PURPOSE: The development of post-transplant diabetes mellitus (PTDM) is associated with an increased risk of acute rejection after kidney and liver transplantation, however, the outcomes after orthotopic heart transplant (OHT) have yet to be systematically studied. We sought to investigate whether there is any relationship between the development of PTDM and acute rejection after cardiac transplant. METHODS: This was a single center retrospective review of 100 consecutive OHT patients between May 2015 and May 2018. A total of 39 patients with a documented history of diabetes mellitus were excluded from the study. Patients were divided into 2 groups: those who developed PTDM and those who did not. PTDM was defined by a hemoglobin A1C (HBA1c) ≥ 6.5 and/or a fasting blood glucose (FBG) ≥ 126 at 6 months post-transplant. Rates of rejection (ISHLT grading ≥ 1R/1B - 3R/3B) were compared between the 2 groups. RESULTS: Of the 61 patients (mean age 54.5 ± 11.9), 12 (19.6%) developed persistent PTDM at 6 months. Nine of the 12 patients who developed PTDM at 6 months had rejection compared to 9 of 49 patients who did not develop PTDM (75 % vs 18.37 %; p= <0.001 Figure 1). There was a positive correlation between the development of PTDM and the risk of rejection (r=0.632; p= <0.0001). Cumulative daily dose of prednisone pre-rejection as well as 6 months post-transplant was 21.4 mg ± 9.46 and 17 mg ± 10.73 respectively. Average time from OHT to rejection (N=18) was 2.3 months ± 2.47. Using adjusted regression to control for cumulative prednisone dose, age and weight, PTDM was associated with an increased risk of rejection (p= 0.002; CI 1.03-4.54). CONCLUSION: PTDM is associated with an increased risk of acute cellular rejection within 6 months post-OHT. Larger studies are warranted to examine whether any causal relationship exists between the development of PTDM and acute rejection in heart transplant recipients.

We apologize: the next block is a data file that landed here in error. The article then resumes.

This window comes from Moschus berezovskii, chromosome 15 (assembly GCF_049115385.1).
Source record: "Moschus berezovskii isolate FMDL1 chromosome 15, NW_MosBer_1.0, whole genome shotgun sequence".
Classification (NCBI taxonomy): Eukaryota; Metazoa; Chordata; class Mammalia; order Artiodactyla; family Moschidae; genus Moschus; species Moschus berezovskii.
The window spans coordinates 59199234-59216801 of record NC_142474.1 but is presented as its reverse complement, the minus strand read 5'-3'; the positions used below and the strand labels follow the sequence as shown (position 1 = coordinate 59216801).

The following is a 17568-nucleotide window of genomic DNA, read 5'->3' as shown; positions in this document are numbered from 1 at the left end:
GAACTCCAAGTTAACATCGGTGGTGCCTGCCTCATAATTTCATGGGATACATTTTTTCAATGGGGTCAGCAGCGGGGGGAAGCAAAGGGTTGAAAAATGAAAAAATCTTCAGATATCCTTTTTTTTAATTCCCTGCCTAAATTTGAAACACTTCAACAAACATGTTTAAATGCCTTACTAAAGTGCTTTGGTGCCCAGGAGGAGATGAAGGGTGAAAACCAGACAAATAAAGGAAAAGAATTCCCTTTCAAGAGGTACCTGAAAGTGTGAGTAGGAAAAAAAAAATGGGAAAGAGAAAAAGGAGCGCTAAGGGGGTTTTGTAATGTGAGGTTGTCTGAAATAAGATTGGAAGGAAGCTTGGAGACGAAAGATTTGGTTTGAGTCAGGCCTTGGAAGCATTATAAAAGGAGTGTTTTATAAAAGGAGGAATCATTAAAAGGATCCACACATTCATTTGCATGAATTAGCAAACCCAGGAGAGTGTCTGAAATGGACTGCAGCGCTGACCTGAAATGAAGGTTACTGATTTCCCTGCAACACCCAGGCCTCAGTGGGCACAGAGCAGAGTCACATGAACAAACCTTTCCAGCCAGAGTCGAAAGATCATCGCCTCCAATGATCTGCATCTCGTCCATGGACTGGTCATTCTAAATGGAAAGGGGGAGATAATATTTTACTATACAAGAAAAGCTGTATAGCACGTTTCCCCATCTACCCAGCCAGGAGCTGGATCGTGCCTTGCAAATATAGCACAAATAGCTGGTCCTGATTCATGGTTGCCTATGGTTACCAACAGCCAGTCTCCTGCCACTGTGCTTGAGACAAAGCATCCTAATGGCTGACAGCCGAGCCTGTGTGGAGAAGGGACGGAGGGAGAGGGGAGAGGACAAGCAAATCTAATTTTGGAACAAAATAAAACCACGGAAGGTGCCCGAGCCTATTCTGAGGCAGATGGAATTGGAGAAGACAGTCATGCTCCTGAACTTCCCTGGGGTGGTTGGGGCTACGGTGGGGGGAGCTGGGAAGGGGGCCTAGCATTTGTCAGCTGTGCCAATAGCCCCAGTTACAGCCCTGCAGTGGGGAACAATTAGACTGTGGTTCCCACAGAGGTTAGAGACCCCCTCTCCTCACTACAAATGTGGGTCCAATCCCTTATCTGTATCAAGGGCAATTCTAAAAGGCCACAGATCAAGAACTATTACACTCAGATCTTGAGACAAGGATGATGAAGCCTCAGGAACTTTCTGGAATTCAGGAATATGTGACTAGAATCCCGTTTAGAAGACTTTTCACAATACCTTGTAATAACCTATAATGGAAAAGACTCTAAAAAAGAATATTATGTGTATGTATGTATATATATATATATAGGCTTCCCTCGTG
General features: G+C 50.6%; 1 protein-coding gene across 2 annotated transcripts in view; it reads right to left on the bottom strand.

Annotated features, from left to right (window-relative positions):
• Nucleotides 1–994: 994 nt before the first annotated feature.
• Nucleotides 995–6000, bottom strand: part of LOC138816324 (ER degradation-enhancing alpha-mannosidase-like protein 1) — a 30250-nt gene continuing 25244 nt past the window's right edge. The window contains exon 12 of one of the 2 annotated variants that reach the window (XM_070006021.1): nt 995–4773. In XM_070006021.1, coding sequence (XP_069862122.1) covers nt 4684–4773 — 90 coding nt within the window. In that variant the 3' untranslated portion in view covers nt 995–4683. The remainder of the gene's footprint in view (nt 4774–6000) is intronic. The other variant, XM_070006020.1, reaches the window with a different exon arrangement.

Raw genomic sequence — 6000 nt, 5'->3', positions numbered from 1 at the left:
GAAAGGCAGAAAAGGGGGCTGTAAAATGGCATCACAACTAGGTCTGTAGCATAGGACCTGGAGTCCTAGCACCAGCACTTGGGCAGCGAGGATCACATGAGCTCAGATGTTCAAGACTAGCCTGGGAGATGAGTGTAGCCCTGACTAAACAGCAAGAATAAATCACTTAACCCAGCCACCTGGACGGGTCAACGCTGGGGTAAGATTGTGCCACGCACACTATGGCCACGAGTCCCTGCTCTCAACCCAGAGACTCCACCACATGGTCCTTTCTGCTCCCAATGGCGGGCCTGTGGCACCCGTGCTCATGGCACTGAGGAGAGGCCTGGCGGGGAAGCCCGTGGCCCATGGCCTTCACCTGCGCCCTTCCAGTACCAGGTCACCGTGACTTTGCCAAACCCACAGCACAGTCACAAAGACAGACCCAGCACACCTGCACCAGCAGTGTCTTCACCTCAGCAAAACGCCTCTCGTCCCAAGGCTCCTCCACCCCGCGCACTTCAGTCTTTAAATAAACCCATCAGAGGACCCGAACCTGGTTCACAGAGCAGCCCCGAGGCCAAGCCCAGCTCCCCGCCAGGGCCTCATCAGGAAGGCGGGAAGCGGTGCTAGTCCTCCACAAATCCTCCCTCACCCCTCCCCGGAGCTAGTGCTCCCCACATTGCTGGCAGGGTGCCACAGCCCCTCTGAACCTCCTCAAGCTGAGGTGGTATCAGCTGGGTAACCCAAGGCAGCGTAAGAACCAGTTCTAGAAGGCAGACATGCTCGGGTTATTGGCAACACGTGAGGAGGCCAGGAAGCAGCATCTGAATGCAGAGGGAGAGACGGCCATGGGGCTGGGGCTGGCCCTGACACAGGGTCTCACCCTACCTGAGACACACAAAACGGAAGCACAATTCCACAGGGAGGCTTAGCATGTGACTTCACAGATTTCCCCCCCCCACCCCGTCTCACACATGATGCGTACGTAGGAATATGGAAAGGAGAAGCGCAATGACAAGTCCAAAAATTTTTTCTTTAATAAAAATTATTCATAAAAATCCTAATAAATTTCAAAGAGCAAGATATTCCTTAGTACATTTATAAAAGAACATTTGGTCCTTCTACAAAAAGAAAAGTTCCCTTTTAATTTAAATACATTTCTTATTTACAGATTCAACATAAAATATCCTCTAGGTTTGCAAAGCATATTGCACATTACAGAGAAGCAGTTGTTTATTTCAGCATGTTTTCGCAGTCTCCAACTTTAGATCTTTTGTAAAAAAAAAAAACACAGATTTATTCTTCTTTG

|Original language||English (US)|
|Journal||The Journal of heart and lung transplantation : the official publication of the International Society for Heart Transplantation|
|State||Published - Apr 1 2020|
ASJC Scopus subject areas
- Pulmonary and Respiratory Medicine
- Cardiology and Cardiovascular Medicine